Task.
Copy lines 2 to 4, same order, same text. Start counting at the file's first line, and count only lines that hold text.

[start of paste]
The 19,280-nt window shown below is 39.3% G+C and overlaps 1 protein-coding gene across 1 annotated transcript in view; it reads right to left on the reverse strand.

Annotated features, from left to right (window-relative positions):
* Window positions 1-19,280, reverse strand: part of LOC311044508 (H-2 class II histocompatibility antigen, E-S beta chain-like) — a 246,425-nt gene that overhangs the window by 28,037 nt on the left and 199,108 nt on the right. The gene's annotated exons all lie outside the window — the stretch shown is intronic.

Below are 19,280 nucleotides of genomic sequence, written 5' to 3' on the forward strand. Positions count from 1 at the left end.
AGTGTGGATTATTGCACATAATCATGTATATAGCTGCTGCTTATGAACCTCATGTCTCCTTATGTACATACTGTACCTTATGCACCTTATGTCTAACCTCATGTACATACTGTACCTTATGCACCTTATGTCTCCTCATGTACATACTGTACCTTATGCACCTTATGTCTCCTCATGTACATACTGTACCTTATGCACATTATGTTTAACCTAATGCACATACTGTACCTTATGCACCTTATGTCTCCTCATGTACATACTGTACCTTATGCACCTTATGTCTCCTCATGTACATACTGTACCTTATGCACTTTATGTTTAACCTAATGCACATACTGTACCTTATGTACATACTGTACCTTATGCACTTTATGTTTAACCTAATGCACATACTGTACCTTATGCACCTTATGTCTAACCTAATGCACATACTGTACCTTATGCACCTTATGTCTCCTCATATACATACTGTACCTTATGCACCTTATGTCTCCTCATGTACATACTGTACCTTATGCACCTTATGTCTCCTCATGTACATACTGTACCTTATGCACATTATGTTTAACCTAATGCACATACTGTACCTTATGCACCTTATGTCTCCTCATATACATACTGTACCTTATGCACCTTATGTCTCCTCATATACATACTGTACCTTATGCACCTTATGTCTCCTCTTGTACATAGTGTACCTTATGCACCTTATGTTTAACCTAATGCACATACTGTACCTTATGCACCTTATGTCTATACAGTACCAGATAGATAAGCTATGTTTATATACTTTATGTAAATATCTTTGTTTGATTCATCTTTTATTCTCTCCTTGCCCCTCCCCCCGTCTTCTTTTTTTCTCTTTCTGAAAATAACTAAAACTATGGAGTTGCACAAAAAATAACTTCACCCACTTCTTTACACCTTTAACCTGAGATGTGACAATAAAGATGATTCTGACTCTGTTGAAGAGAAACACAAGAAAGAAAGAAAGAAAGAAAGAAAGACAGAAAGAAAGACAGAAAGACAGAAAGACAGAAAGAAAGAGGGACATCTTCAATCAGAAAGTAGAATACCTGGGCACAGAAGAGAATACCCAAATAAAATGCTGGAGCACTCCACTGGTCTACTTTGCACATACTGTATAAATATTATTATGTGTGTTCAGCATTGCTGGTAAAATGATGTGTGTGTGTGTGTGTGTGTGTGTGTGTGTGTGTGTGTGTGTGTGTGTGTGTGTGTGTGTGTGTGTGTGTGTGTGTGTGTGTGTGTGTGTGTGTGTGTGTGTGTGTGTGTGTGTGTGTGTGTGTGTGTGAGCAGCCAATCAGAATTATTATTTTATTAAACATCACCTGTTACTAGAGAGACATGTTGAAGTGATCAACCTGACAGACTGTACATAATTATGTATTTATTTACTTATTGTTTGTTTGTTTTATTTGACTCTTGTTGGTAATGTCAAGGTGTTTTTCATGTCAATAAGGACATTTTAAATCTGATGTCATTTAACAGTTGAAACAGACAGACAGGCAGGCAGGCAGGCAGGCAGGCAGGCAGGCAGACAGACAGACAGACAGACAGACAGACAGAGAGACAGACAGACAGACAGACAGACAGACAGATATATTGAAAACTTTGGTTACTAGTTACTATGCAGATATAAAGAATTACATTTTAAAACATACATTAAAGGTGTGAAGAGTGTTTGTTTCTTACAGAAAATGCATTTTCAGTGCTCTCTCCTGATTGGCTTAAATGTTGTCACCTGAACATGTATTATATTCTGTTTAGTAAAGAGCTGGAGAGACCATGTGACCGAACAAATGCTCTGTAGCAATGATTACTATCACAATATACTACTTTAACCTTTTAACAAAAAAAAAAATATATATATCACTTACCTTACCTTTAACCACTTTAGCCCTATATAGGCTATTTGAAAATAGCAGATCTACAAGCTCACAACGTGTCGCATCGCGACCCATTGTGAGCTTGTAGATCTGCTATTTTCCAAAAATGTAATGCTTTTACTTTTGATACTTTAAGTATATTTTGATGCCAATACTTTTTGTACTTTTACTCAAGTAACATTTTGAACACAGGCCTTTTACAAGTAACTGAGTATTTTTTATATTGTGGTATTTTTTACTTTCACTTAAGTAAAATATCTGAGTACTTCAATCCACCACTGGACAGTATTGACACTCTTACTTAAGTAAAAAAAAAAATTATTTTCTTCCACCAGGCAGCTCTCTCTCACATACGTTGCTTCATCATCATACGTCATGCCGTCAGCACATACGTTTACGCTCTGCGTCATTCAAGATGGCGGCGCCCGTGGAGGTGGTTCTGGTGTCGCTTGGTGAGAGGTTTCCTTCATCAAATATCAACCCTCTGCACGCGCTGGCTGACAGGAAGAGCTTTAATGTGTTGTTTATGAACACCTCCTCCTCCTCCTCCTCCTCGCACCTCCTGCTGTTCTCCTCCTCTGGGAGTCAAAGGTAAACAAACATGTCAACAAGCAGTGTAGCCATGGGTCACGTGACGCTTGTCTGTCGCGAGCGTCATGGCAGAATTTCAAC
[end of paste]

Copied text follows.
Annotated features, from left to right (window-relative positions):
* Window positions 1-19,280, reverse strand: part of LOC311044508 (H-2 class II histocompatibility antigen, E-S beta chain-like) — a 246,425-nt gene that overhangs the window by 28,037 nt on the left and 199,108 nt on the right. The gene's annotated exons all lie outside the window — the stretch shown is intronic.

Below are 19,280 nucleotides of genomic sequence, written 5' to 3' on the forward strand. Positions count from 1 at the left end.